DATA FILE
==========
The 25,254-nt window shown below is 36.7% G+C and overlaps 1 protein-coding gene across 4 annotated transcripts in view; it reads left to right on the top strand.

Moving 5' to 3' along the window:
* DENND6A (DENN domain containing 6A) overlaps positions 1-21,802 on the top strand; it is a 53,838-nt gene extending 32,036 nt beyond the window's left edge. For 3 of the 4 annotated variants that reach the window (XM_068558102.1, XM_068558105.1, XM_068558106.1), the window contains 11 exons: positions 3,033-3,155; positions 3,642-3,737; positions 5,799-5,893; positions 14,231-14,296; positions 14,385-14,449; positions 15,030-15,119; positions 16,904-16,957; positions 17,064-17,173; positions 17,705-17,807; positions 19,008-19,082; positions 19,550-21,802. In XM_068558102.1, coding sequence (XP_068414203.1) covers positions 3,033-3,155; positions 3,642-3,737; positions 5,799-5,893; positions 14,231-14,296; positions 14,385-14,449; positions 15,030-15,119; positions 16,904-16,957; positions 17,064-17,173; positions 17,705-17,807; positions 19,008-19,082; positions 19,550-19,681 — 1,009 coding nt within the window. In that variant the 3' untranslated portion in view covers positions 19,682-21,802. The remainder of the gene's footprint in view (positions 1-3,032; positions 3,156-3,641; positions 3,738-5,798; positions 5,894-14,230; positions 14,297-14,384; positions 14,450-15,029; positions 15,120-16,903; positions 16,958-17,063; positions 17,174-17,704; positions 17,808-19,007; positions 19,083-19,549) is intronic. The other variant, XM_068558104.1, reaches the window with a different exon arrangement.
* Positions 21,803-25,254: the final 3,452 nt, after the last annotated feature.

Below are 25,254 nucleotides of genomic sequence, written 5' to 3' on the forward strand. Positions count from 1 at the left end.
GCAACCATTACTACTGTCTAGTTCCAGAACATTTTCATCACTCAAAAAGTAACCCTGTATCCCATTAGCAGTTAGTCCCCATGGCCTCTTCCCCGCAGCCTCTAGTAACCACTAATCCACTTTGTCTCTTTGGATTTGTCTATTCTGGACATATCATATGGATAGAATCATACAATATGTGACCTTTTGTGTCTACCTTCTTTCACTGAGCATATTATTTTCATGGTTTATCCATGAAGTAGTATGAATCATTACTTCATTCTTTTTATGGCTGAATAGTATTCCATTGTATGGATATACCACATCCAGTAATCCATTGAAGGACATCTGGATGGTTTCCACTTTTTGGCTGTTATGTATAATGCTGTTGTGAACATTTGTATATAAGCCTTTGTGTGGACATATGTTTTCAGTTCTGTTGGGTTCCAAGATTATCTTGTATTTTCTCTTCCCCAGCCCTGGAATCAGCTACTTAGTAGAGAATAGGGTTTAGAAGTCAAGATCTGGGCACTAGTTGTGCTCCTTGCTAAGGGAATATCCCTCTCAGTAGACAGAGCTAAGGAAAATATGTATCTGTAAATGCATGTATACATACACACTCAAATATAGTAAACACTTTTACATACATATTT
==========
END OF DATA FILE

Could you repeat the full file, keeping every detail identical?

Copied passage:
The 25,254-nt window shown below is 36.7% G+C and overlaps 1 protein-coding gene across 4 annotated transcripts in view; it reads left to right on the top strand.

Moving 5' to 3' along the window:
* DENND6A (DENN domain containing 6A) overlaps positions 1-21,802 on the top strand; it is a 53,838-nt gene extending 32,036 nt beyond the window's left edge. For 3 of the 4 annotated variants that reach the window (XM_068558102.1, XM_068558105.1, XM_068558106.1), the window contains 11 exons: positions 3,033-3,155; positions 3,642-3,737; positions 5,799-5,893; positions 14,231-14,296; positions 14,385-14,449; positions 15,030-15,119; positions 16,904-16,957; positions 17,064-17,173; positions 17,705-17,807; positions 19,008-19,082; positions 19,550-21,802. In XM_068558102.1, coding sequence (XP_068414203.1) covers positions 3,033-3,155; positions 3,642-3,737; positions 5,799-5,893; positions 14,231-14,296; positions 14,385-14,449; positions 15,030-15,119; positions 16,904-16,957; positions 17,064-17,173; positions 17,705-17,807; positions 19,008-19,082; positions 19,550-19,681 — 1,009 coding nt within the window. In that variant the 3' untranslated portion in view covers positions 19,682-21,802. The remainder of the gene's footprint in view (positions 1-3,032; positions 3,156-3,641; positions 3,738-5,798; positions 5,894-14,230; positions 14,297-14,384; positions 14,450-15,029; positions 15,120-16,903; positions 16,958-17,063; positions 17,174-17,704; positions 17,808-19,007; positions 19,083-19,549) is intronic. The other variant, XM_068558104.1, reaches the window with a different exon arrangement.
* Positions 21,803-25,254: the final 3,452 nt, after the last annotated feature.

Below are 25,254 nucleotides of genomic sequence, written 5' to 3' on the forward strand. Positions count from 1 at the left end.
GCAACCATTACTACTGTCTAGTTCCAGAACATTTTCATCACTCAAAAAGTAACCCTGTATCCCATTAGCAGTTAGTCCCCATGGCCTCTTCCCCGCAGCCTCTAGTAACCACTAATCCACTTTGTCTCTTTGGATTTGTCTATTCTGGACATATCATATGGATAGAATCATACAATATGTGACCTTTTGTGTCTACCTTCTTTCACTGAGCATATTATTTTCATGGTTTATCCATGAAGTAGTATGAATCATTACTTCATTCTTTTTATGGCTGAATAGTATTCCATTGTATGGATATACCACATCCAGTAATCCATTGAAGGACATCTGGATGGTTTCCACTTTTTGGCTGTTATGTATAATGCTGTTGTGAACATTTGTATATAAGCCTTTGTGTGGACATATGTTTTCAGTTCTGTTGGGTTCCAAGATTATCTTGTATTTTCTCTTCCCCAGCCCTGGAATCAGCTACTTAGTAGAGAATAGGGTTTAGAAGTCAAGATCTGGGCACTAGTTGTGCTCCTTGCTAAGGGAATATCCCTCTCAGTAGACAGAGCTAAGGAAAATATGTATCTGTAAATGCATGTATACATACACACTCAAATATAGTAAACACTTTTACATACATATTT